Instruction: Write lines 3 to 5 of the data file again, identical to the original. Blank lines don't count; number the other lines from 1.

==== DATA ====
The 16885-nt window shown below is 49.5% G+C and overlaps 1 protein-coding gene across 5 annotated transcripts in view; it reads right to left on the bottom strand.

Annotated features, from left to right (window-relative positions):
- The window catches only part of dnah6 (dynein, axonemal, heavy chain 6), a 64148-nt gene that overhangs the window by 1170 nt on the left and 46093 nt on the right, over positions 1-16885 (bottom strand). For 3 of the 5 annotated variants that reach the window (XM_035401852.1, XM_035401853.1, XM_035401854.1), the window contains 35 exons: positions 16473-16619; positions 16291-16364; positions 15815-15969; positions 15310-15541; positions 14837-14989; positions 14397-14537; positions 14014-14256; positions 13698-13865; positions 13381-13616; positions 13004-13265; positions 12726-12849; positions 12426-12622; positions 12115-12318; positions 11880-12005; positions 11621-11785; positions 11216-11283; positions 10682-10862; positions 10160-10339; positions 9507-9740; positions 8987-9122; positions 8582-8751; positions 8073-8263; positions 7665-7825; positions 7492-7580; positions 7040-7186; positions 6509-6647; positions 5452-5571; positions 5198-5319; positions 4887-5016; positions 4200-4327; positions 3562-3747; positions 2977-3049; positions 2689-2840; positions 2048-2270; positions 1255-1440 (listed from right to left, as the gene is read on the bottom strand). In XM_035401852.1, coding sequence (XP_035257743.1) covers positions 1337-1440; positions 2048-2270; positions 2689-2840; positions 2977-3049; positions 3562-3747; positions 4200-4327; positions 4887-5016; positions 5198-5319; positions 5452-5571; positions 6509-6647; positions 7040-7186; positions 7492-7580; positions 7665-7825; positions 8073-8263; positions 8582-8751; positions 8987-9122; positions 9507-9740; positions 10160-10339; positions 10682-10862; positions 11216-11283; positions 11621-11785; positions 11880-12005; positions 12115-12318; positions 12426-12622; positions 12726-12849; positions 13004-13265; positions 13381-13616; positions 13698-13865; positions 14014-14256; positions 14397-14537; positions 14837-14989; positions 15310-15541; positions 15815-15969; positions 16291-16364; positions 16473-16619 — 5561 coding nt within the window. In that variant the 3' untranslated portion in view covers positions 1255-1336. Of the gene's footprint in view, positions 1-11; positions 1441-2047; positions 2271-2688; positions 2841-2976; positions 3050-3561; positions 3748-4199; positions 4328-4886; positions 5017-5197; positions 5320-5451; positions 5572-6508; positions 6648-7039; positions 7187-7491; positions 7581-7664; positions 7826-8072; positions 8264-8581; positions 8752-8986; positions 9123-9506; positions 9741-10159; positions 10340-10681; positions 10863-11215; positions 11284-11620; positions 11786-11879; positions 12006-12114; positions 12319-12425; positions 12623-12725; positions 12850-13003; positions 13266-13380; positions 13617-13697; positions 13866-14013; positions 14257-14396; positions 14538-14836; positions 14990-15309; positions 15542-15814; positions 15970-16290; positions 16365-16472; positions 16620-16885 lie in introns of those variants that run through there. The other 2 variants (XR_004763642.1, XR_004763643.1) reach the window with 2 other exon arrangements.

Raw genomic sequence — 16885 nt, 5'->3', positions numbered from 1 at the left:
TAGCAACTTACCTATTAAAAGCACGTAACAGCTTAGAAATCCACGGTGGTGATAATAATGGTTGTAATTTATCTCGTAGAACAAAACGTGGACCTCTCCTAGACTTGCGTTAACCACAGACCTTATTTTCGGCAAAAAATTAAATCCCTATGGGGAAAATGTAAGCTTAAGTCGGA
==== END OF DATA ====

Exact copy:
- The window catches only part of dnah6 (dynein, axonemal, heavy chain 6), a 64148-nt gene that overhangs the window by 1170 nt on the left and 46093 nt on the right, over positions 1-16885 (bottom strand). For 3 of the 5 annotated variants that reach the window (XM_035401852.1, XM_035401853.1, XM_035401854.1), the window contains 35 exons: positions 16473-16619; positions 16291-16364; positions 15815-15969; positions 15310-15541; positions 14837-14989; positions 14397-14537; positions 14014-14256; positions 13698-13865; positions 13381-13616; positions 13004-13265; positions 12726-12849; positions 12426-12622; positions 12115-12318; positions 11880-12005; positions 11621-11785; positions 11216-11283; positions 10682-10862; positions 10160-10339; positions 9507-9740; positions 8987-9122; positions 8582-8751; positions 8073-8263; positions 7665-7825; positions 7492-7580; positions 7040-7186; positions 6509-6647; positions 5452-5571; positions 5198-5319; positions 4887-5016; positions 4200-4327; positions 3562-3747; positions 2977-3049; positions 2689-2840; positions 2048-2270; positions 1255-1440 (listed from right to left, as the gene is read on the bottom strand). In XM_035401852.1, coding sequence (XP_035257743.1) covers positions 1337-1440; positions 2048-2270; positions 2689-2840; positions 2977-3049; positions 3562-3747; positions 4200-4327; positions 4887-5016; positions 5198-5319; positions 5452-5571; positions 6509-6647; positions 7040-7186; positions 7492-7580; positions 7665-7825; positions 8073-8263; positions 8582-8751; positions 8987-9122; positions 9507-9740; positions 10160-10339; positions 10682-10862; positions 11216-11283; positions 11621-11785; positions 11880-12005; positions 12115-12318; positions 12426-12622; positions 12726-12849; positions 13004-13265; positions 13381-13616; positions 13698-13865; positions 14014-14256; positions 14397-14537; positions 14837-14989; positions 15310-15541; positions 15815-15969; positions 16291-16364; positions 16473-16619 — 5561 coding nt within the window. In that variant the 3' untranslated portion in view covers positions 1255-1336. Of the gene's footprint in view, positions 1-11; positions 1441-2047; positions 2271-2688; positions 2841-2976; positions 3050-3561; positions 3748-4199; positions 4328-4886; positions 5017-5197; positions 5320-5451; positions 5572-6508; positions 6648-7039; positions 7187-7491; positions 7581-7664; positions 7826-8072; positions 8264-8581; positions 8752-8986; positions 9123-9506; positions 9741-10159; positions 10340-10681; positions 10863-11215; positions 11284-11620; positions 11786-11879; positions 12006-12114; positions 12319-12425; positions 12623-12725; positions 12850-13003; positions 13266-13380; positions 13617-13697; positions 13866-14013; positions 14257-14396; positions 14538-14836; positions 14990-15309; positions 15542-15814; positions 15970-16290; positions 16365-16472; positions 16620-16885 lie in introns of those variants that run through there. The other 2 variants (XR_004763642.1, XR_004763643.1) reach the window with 2 other exon arrangements.

Raw genomic sequence — 16885 nt, 5'->3', positions numbered from 1 at the left:
TAGCAACTTACCTATTAAAAGCACGTAACAGCTTAGAAATCCACGGTGGTGATAATAATGGTTGTAATTTATCTCGTAGAACAAAACGTGGACCTCTCCTAGACTTGCGTTAACCACAGACCTTATTTTCGGCAAAAAATTAAATCCCTATGGGGAAAATGTAAGCTTAAGTCGGA